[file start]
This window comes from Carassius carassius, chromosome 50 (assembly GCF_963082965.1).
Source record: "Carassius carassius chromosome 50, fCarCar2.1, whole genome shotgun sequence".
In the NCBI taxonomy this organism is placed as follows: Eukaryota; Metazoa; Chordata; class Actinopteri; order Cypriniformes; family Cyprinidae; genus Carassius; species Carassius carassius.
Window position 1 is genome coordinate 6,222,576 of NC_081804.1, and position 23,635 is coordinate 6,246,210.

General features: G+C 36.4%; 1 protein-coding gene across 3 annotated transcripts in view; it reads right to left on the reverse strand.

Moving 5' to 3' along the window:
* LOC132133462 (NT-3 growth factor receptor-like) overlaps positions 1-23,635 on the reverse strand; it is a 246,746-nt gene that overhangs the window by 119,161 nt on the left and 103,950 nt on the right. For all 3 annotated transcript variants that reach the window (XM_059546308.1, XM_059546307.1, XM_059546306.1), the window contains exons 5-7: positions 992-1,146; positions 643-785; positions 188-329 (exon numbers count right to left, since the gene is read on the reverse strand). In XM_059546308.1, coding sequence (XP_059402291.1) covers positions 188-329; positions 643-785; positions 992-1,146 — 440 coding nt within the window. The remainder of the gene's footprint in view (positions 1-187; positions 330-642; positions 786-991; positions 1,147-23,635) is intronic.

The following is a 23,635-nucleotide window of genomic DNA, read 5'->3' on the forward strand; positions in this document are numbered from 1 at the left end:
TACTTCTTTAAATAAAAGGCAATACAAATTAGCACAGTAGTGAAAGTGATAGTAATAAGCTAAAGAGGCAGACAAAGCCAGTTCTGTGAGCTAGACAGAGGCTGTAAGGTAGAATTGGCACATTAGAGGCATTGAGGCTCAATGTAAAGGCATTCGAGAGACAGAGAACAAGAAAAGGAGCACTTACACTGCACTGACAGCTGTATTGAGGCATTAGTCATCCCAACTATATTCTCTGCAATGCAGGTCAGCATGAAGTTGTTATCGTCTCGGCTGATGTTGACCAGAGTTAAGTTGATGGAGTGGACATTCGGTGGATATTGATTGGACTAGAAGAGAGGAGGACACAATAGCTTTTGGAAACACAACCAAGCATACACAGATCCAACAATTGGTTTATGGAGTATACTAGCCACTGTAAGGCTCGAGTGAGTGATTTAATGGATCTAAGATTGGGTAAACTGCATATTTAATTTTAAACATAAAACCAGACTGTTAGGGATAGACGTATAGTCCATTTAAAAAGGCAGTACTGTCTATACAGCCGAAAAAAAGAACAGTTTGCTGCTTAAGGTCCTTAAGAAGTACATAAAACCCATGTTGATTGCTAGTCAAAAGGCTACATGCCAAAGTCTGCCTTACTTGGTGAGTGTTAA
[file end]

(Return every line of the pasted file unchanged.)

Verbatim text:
This window comes from Carassius carassius, chromosome 50 (assembly GCF_963082965.1).
Source record: "Carassius carassius chromosome 50, fCarCar2.1, whole genome shotgun sequence".
In the NCBI taxonomy this organism is placed as follows: Eukaryota; Metazoa; Chordata; class Actinopteri; order Cypriniformes; family Cyprinidae; genus Carassius; species Carassius carassius.
Window position 1 is genome coordinate 6,222,576 of NC_081804.1, and position 23,635 is coordinate 6,246,210.

General features: G+C 36.4%; 1 protein-coding gene across 3 annotated transcripts in view; it reads right to left on the reverse strand.

Moving 5' to 3' along the window:
* LOC132133462 (NT-3 growth factor receptor-like) overlaps positions 1-23,635 on the reverse strand; it is a 246,746-nt gene that overhangs the window by 119,161 nt on the left and 103,950 nt on the right. For all 3 annotated transcript variants that reach the window (XM_059546308.1, XM_059546307.1, XM_059546306.1), the window contains exons 5-7: positions 992-1,146; positions 643-785; positions 188-329 (exon numbers count right to left, since the gene is read on the reverse strand). In XM_059546308.1, coding sequence (XP_059402291.1) covers positions 188-329; positions 643-785; positions 992-1,146 — 440 coding nt within the window. The remainder of the gene's footprint in view (positions 1-187; positions 330-642; positions 786-991; positions 1,147-23,635) is intronic.

The following is a 23,635-nucleotide window of genomic DNA, read 5'->3' on the forward strand; positions in this document are numbered from 1 at the left end:
TACTTCTTTAAATAAAAGGCAATACAAATTAGCACAGTAGTGAAAGTGATAGTAATAAGCTAAAGAGGCAGACAAAGCCAGTTCTGTGAGCTAGACAGAGGCTGTAAGGTAGAATTGGCACATTAGAGGCATTGAGGCTCAATGTAAAGGCATTCGAGAGACAGAGAACAAGAAAAGGAGCACTTACACTGCACTGACAGCTGTATTGAGGCATTAGTCATCCCAACTATATTCTCTGCAATGCAGGTCAGCATGAAGTTGTTATCGTCTCGGCTGATGTTGACCAGAGTTAAGTTGATGGAGTGGACATTCGGTGGATATTGATTGGACTAGAAGAGAGGAGGACACAATAGCTTTTGGAAACACAACCAAGCATACACAGATCCAACAATTGGTTTATGGAGTATACTAGCCACTGTAAGGCTCGAGTGAGTGATTTAATGGATCTAAGATTGGGTAAACTGCATATTTAATTTTAAACATAAAACCAGACTGTTAGGGATAGACGTATAGTCCATTTAAAAAGGCAGTACTGTCTATACAGCCGAAAAAAAGAACAGTTTGCTGCTTAAGGTCCTTAAGAAGTACATAAAACCCATGTTGATTGCTAGTCAAAAGGCTACATGCCAAAGTCTGCCTTACTTGGTGAGTGTTAA